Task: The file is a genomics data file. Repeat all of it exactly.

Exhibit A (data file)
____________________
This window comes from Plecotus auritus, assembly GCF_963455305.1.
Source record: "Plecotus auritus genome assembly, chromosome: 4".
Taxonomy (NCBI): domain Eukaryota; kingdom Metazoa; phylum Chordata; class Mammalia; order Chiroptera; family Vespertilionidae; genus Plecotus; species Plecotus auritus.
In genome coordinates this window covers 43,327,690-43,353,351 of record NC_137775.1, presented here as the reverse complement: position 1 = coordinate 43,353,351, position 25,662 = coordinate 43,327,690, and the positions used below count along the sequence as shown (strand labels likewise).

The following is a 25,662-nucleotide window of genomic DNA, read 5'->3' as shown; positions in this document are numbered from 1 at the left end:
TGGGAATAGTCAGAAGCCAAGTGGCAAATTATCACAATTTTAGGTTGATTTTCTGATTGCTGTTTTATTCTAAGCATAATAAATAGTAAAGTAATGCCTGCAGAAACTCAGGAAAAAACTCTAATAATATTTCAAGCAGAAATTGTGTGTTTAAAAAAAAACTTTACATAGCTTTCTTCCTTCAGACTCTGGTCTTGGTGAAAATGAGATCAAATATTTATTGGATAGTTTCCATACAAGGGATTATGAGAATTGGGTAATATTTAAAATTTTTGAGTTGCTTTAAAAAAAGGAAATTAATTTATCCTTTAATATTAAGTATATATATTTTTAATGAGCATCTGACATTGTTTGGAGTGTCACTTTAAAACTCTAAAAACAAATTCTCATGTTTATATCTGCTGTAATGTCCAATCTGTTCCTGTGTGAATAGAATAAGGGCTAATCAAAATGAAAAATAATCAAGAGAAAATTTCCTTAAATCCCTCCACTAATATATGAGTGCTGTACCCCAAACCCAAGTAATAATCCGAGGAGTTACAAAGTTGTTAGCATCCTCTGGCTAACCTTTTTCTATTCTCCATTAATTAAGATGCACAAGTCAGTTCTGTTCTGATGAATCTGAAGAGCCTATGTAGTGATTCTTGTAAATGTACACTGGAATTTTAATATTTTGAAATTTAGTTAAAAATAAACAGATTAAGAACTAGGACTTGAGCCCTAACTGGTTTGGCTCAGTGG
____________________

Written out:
This window comes from Plecotus auritus, assembly GCF_963455305.1.
Source record: "Plecotus auritus genome assembly, chromosome: 4".
Taxonomy (NCBI): domain Eukaryota; kingdom Metazoa; phylum Chordata; class Mammalia; order Chiroptera; family Vespertilionidae; genus Plecotus; species Plecotus auritus.
In genome coordinates this window covers 43,327,690-43,353,351 of record NC_137775.1, presented here as the reverse complement: position 1 = coordinate 43,353,351, position 25,662 = coordinate 43,327,690, and the positions used below count along the sequence as shown (strand labels likewise).

The following is a 25,662-nucleotide window of genomic DNA, read 5'->3' as shown; positions in this document are numbered from 1 at the left end:
TGGGAATAGTCAGAAGCCAAGTGGCAAATTATCACAATTTTAGGTTGATTTTCTGATTGCTGTTTTATTCTAAGCATAATAAATAGTAAAGTAATGCCTGCAGAAACTCAGGAAAAAACTCTAATAATATTTCAAGCAGAAATTGTGTGTTTAAAAAAAAACTTTACATAGCTTTCTTCCTTCAGACTCTGGTCTTGGTGAAAATGAGATCAAATATTTATTGGATAGTTTCCATACAAGGGATTATGAGAATTGGGTAATATTTAAAATTTTTGAGTTGCTTTAAAAAAAGGAAATTAATTTATCCTTTAATATTAAGTATATATATTTTTAATGAGCATCTGACATTGTTTGGAGTGTCACTTTAAAACTCTAAAAACAAATTCTCATGTTTATATCTGCTGTAATGTCCAATCTGTTCCTGTGTGAATAGAATAAGGGCTAATCAAAATGAAAAATAATCAAGAGAAAATTTCCTTAAATCCCTCCACTAATATATGAGTGCTGTACCCCAAACCCAAGTAATAATCCGAGGAGTTACAAAGTTGTTAGCATCCTCTGGCTAACCTTTTTCTATTCTCCATTAATTAAGATGCACAAGTCAGTTCTGTTCTGATGAATCTGAAGAGCCTATGTAGTGATTCTTGTAAATGTACACTGGAATTTTAATATTTTGAAATTTAGTTAAAAATAAACAGATTAAGAACTAGGACTTGAGCCCTAACTGGTTTGGCTCAGTGG